I have just spent two days at ANAT’s Super Human symposium in Melbourne. With a focus on the human body in the context of interactions between art and science, it was presented with partner events – exhibition and masterclass – and alongside associated events including Re:live.

Barbara Maria Stafford (USA), presenting 'Slow Looking' Keynote at the Super Human symposium. Photographer Adinda van't Klooster.

Super Human’s strong international representation began with the first keynote speaker, Barbara Maria Stafford (US), whose mission is to build bridges between the humanities, especially visual culture and neuro- and cognitive science. Her talk was wide-ranging and featured the idea of “slow looking”, or paying mindful attention to something outside of oneself. Automatic mechanisms of perception and the like have been much studied, but deliberately focused attention apparently has not.

Other key themes included prostheses, extensions of the body (in various senses) and devices to assist people with disabilities. Another keynote speaker, Ju Gosling (UK), a passionate campaigner for the rights of disabled people (she uses a wheelchair herself), would argue at least in part that the normal/impaired dichotomy is to be avoided; we all have our problems. It seemed she supported medical intervention but argued that in general technical substitutes for body parts are inferior – using hip joints as an example (the artificial lenses I have in my eyes after cataract operations may be an exception, as I am much less short-sighted than I was before the operations). Ju was strongly opposed to the idea that medical science will soon solve all of our problems, so we don’t have to worry about the disabled, as soon they will be “fixed”.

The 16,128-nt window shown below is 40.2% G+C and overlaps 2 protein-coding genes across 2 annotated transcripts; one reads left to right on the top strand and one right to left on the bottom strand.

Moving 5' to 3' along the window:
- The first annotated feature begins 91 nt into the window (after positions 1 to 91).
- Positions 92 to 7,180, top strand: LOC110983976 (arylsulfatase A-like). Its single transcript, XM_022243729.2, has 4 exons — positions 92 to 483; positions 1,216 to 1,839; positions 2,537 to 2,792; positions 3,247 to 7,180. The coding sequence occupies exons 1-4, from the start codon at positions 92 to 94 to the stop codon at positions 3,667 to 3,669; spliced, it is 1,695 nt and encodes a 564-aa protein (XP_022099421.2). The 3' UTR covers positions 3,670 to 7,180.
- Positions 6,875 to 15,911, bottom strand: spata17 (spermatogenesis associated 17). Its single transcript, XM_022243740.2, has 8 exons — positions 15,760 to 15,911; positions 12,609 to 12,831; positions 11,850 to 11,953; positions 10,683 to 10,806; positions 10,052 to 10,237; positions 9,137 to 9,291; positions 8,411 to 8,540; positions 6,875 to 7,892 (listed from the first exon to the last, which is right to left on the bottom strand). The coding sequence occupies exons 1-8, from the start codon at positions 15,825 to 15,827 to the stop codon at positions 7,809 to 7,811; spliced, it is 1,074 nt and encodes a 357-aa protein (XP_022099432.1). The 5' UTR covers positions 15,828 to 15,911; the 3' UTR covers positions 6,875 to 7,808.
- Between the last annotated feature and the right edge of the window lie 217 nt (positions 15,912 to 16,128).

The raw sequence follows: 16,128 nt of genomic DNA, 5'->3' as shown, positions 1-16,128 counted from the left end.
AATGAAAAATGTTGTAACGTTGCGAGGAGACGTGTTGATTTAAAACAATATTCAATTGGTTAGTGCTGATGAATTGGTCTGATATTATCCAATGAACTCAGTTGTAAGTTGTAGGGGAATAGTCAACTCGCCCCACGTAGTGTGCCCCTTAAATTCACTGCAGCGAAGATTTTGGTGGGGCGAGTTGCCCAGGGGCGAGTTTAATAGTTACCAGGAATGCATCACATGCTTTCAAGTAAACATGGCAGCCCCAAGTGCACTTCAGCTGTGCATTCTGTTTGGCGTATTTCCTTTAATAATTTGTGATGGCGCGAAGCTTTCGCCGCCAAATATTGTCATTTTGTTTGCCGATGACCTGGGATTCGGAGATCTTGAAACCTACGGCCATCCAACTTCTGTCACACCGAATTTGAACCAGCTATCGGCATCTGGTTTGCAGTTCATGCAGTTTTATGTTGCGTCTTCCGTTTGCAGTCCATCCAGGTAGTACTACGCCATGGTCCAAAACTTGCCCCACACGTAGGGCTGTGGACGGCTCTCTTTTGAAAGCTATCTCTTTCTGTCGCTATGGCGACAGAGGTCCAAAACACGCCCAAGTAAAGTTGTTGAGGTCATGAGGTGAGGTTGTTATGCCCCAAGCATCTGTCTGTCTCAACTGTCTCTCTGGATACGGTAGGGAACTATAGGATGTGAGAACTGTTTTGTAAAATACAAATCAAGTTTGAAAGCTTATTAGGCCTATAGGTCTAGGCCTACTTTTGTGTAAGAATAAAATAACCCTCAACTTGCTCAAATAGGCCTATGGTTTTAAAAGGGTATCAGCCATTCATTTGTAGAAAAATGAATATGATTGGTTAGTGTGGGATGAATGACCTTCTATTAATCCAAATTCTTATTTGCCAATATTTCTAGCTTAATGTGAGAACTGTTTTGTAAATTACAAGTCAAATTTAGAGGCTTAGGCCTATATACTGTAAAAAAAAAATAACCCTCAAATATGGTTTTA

Ju Gosling (UK) presents her "Super Human Rights" Keynote at the symposium. Photographer Adinda van't Klooster.

Next we heard a rather wide-eyed and visionary talk from Natasha Vita-More (USA), who believes that the combination of “nano-bio-info-cogno-neuro” will solve all our problems and improve on our natural bodies. In particular she likes the idea of extended life spans.

Junichi Ushiba (Japan) is a scientist who has been working with a practical brain-machine interface device, which allows a quadriplegic with minimal limb movement to control an avatar in Second Life purely by thought alone (imagining movement). It provides very real potential for stroke victims to regain some function. This work is tied up with the body image of the participants, which is often damaged after the stroke.

All of these concepts were related to an emergent theme of “embodied consciousness” and the role of emotions. How important is feeling and moving to thinking? The consensus appeared to be that our sensory-motor systems are indeed very important to brain function.

There were two talks on scientific visualisation. Dolores Steinman (Canada) talked about the different representations of the same data (in this case on blood flow) required by physicists, engineers and medical practitioners; the varied requirements due to training and disciplinary culture as much as anything else. Tami Spector (USA), an organic chemist, spoke about “nanoaesthetics”, the visualisation of atomic-scale structures through conventional chemical structure diagrams and through images obtained by techniques like atomic force microscopy. These images are derived in an indirect fashion and are not comparable with photographs, but we tend to accept them as such. There is a very good question as to what they actually represent.